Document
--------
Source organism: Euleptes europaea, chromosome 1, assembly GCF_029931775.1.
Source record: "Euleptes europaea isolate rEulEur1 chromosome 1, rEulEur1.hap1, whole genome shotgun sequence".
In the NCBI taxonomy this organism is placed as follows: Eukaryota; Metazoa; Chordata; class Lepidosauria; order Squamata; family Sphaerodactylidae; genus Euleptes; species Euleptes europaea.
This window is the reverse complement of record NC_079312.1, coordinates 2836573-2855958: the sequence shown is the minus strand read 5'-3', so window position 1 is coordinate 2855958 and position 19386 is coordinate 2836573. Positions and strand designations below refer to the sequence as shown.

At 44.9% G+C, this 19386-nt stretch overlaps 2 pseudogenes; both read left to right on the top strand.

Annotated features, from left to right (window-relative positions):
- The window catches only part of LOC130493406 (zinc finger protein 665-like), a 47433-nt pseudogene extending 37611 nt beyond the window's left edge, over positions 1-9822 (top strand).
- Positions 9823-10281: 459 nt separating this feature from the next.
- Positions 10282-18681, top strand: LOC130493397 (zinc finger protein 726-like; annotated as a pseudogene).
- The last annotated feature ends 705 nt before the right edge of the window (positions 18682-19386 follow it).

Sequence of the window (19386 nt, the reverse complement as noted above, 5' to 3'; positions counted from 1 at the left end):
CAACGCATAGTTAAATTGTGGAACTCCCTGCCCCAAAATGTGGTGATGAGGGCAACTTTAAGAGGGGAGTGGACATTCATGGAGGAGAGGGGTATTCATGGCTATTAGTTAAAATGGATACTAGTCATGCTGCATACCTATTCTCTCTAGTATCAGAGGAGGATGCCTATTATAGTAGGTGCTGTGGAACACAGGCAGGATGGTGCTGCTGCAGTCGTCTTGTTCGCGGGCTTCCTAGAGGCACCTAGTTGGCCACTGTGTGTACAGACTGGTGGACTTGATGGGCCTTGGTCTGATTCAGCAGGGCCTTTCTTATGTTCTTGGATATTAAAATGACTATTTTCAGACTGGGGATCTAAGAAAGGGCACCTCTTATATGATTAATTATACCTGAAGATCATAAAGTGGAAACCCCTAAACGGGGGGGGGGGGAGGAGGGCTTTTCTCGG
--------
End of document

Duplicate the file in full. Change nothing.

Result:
Source organism: Euleptes europaea, chromosome 1, assembly GCF_029931775.1.
Source record: "Euleptes europaea isolate rEulEur1 chromosome 1, rEulEur1.hap1, whole genome shotgun sequence".
In the NCBI taxonomy this organism is placed as follows: Eukaryota; Metazoa; Chordata; class Lepidosauria; order Squamata; family Sphaerodactylidae; genus Euleptes; species Euleptes europaea.
This window is the reverse complement of record NC_079312.1, coordinates 2836573-2855958: the sequence shown is the minus strand read 5'-3', so window position 1 is coordinate 2855958 and position 19386 is coordinate 2836573. Positions and strand designations below refer to the sequence as shown.

At 44.9% G+C, this 19386-nt stretch overlaps 2 pseudogenes; both read left to right on the top strand.

Annotated features, from left to right (window-relative positions):
- The window catches only part of LOC130493406 (zinc finger protein 665-like), a 47433-nt pseudogene extending 37611 nt beyond the window's left edge, over positions 1-9822 (top strand).
- Positions 9823-10281: 459 nt separating this feature from the next.
- Positions 10282-18681, top strand: LOC130493397 (zinc finger protein 726-like; annotated as a pseudogene).
- The last annotated feature ends 705 nt before the right edge of the window (positions 18682-19386 follow it).

Sequence of the window (19386 nt, the reverse complement as noted above, 5' to 3'; positions counted from 1 at the left end):
CAACGCATAGTTAAATTGTGGAACTCCCTGCCCCAAAATGTGGTGATGAGGGCAACTTTAAGAGGGGAGTGGACATTCATGGAGGAGAGGGGTATTCATGGCTATTAGTTAAAATGGATACTAGTCATGCTGCATACCTATTCTCTCTAGTATCAGAGGAGGATGCCTATTATAGTAGGTGCTGTGGAACACAGGCAGGATGGTGCTGCTGCAGTCGTCTTGTTCGCGGGCTTCCTAGAGGCACCTAGTTGGCCACTGTGTGTACAGACTGGTGGACTTGATGGGCCTTGGTCTGATTCAGCAGGGCCTTTCTTATGTTCTTGGATATTAAAATGACTATTTTCAGACTGGGGATCTAAGAAAGGGCACCTCTTATATGATTAATTATACCTGAAGATCATAAAGTGGAAACCCCTAAACGGGGGGGGGGGGAGGAGGGCTTTTCTCGG